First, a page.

The mars room : a novel / Rachel Kushner.

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    • Publication Information:
      First Scribner hardcover edition.
    • Abstract:
      Summary: "From twice National Book Award-nominated Rachel Kushner, whose Flamethrowers was called "the best, most brazen, most interesting book of the year" (Kathryn Schulz, New York magazine), comes a spectacularly compelling, heart-stopping novel about a life gone off the rails in contemporary America. It's 2003 and Romy Hall is at the start of two consecutive life sentences at Stanville Women's Correctional Facility, deep in California's Central Valley. Outside is the world from which she has been severed: the San Francisco of her youth and her young son, Jackson. Inside is a new reality: thousands of women hustling for the bare essentials needed to survive; the bluffing and pageantry and casual acts of violence by guards and prisoners alike; and the deadpan absurdities of institutional living, which Kushner evokes with great humor and precision. Stunning and unsentimental, The Mars Room demonstrates new levels of mastery and depth in Kushner's work. It is audacious and tragic, propulsive and yet beautifully refined."-- Provided by publisher.
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Booklist Reviews 2018 March #2

*Starred Review* The Mars Room is a seedy San Francisco strip club, a dark little planet where interactions are strictly cash-based, just the way Romy Hall likes it. But one regular customer plunges into obsession, and now Romy is heading to prison for life two times over. In smart, determined, and vigilant Romy, Kushner (The Flamethrowers, 2013), an acclaimed writer of exhilarating skills, has created a seductive narrator of tigerish intensity whose only vulnerability is her young son. As Romy takes measure of the dangerously byzantine dynamics of the women's correctional facility, Kushner brings forth commanding, contradictory characters habitually abused by the so-called justice system, which is rendered as both diabolical and ludicrous, poisoned by racism, sexism, and class biases, its rules cleverly subverted by inmates seizing dignity, self-­expression, and enterprise. Kushner also gives voice to an imprisoned and endangered rogue cop, a lonely prison teacher attempting to share the solace of books, and the stalker Romy is convicted of murdering. This is a gorgeously eviscerating novel of incarceration writ large, of people trapped in the wrong body, the wrong family, poverty, addiction, and prejudice. The very land is chained and exploited. Rooted in deeply inquisitive thinking and executed with artistry and edgy wit, Kushner's dramatic and disquieting novel investigates with verve and compassion societal strictures and how very difficult it is to understand each other and to be truly free. Copyright 2018 Booklist Reviews.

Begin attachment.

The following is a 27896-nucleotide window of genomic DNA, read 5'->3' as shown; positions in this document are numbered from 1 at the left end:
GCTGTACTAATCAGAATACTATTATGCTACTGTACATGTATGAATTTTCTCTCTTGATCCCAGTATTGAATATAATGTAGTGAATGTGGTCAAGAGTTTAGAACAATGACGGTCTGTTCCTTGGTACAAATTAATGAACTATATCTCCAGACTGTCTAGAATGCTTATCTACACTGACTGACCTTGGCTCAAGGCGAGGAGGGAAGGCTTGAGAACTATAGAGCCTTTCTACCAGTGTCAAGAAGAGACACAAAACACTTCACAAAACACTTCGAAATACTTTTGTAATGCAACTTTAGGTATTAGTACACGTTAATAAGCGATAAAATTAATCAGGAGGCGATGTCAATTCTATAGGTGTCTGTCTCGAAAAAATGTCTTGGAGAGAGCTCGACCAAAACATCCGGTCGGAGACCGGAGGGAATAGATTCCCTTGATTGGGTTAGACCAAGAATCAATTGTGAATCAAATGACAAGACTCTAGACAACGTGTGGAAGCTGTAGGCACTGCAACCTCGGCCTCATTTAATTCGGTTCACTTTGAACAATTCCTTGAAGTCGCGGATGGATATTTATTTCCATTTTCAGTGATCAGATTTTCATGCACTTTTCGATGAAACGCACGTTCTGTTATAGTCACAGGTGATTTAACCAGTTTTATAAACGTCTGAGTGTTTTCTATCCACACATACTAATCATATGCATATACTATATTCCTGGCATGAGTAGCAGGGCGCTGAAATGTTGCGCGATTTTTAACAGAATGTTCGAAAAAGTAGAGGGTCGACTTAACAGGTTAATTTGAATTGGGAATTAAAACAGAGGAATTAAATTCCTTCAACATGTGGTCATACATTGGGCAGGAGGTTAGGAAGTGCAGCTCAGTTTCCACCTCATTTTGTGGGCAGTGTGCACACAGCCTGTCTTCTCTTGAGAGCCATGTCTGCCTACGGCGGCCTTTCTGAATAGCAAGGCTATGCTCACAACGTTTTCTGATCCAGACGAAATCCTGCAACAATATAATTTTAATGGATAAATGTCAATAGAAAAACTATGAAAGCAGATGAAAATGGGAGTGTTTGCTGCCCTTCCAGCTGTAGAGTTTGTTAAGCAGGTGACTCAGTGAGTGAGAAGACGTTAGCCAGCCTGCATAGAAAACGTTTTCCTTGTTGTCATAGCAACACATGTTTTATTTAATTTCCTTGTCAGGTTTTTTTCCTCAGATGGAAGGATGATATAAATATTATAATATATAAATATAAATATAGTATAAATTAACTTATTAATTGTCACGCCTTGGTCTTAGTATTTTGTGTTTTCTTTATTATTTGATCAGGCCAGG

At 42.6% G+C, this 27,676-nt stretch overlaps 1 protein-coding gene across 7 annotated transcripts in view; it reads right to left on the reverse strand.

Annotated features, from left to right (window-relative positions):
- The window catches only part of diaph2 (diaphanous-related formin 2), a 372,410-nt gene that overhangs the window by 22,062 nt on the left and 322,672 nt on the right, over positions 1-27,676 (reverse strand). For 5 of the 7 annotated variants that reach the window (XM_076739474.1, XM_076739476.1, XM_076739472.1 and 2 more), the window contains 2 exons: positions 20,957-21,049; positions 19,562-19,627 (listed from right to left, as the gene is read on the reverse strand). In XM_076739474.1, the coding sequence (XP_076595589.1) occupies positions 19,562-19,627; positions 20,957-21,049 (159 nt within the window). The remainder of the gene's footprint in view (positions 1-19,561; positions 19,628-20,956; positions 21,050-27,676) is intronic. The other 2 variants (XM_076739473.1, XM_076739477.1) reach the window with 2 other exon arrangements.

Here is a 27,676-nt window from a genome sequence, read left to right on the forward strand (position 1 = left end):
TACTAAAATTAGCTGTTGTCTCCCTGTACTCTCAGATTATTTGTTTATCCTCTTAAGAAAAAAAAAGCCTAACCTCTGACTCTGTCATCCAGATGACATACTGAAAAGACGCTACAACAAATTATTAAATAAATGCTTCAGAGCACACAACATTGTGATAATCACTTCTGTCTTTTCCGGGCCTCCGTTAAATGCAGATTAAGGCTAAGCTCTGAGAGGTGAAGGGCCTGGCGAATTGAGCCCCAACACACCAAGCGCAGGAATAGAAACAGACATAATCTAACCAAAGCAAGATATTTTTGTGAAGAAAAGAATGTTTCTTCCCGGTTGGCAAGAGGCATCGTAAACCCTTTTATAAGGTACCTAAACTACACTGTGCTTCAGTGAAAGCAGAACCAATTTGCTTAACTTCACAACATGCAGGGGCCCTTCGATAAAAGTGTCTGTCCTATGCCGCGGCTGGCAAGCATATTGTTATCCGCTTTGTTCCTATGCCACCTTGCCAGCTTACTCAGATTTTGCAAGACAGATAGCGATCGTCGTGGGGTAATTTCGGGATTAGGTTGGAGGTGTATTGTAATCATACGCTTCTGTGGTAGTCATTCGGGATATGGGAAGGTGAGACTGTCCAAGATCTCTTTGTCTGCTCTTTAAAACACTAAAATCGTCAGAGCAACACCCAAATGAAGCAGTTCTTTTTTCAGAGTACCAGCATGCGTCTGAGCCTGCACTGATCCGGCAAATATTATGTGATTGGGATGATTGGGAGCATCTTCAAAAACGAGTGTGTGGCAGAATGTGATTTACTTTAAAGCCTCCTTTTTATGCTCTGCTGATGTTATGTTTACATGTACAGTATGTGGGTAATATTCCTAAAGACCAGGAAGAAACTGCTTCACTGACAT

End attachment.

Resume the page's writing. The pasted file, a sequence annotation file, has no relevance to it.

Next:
LJ Reviews 2017 December #1

Having ranged the world in Telex from Cubaand Flamethrowers, both National Book Award finalists, Kushner here places us in a much more telescoped setting: Stanville Women's Correctional Facility in California's Central Valley. It's 2003, and since Romy Hall is starting two consecutive life sentences, she'll have lots of time to get acquainted with institutional living and the violence of the guards. With a seven-city tour.

Copyright 2017 Library Journal.

LJ Reviews 2018 April #1

Kushner, National Book Award finalist for The Flamethrowers and Telex from Cuba, is back with another stunner. It primarily follows the story of Romy Hall, who grows up on the seedy side of San Francisco, becomes an exotic dancer, and ends up with a life sentence for murdering her stalker. Knowing she has little chance of ever being released, her main worry is for the fate of her young son. We also learn the stories of several of Romy's fellow inmates, as well as of Gordon Hauser, the reclusive prison GED teacher, and Doc, an ex-cop in prison for killing his lover's husband's hit man. This novel includes copious descriptions of people living desperate lives and committing horrible crimes. Without a shred of sentimentality, Kushner makes us see these characters as humans who are survivors, getting through life the only way they are able given their circumstances. This survival continues in prison, where underqualified and disinterested corrections officers constantly berate them for the "bad choices" that landed them in prison. VERDICT This is not the type of novel where a happy ending is possible, but Kushner manages to make the closing paragraphs beautiful. [See Prepub Alert, 11/6/17.]—Christine DeZelar-Tiedman, Univ. of Minnesota Libs., Minneapolis

Copyright 2018 Library Journal.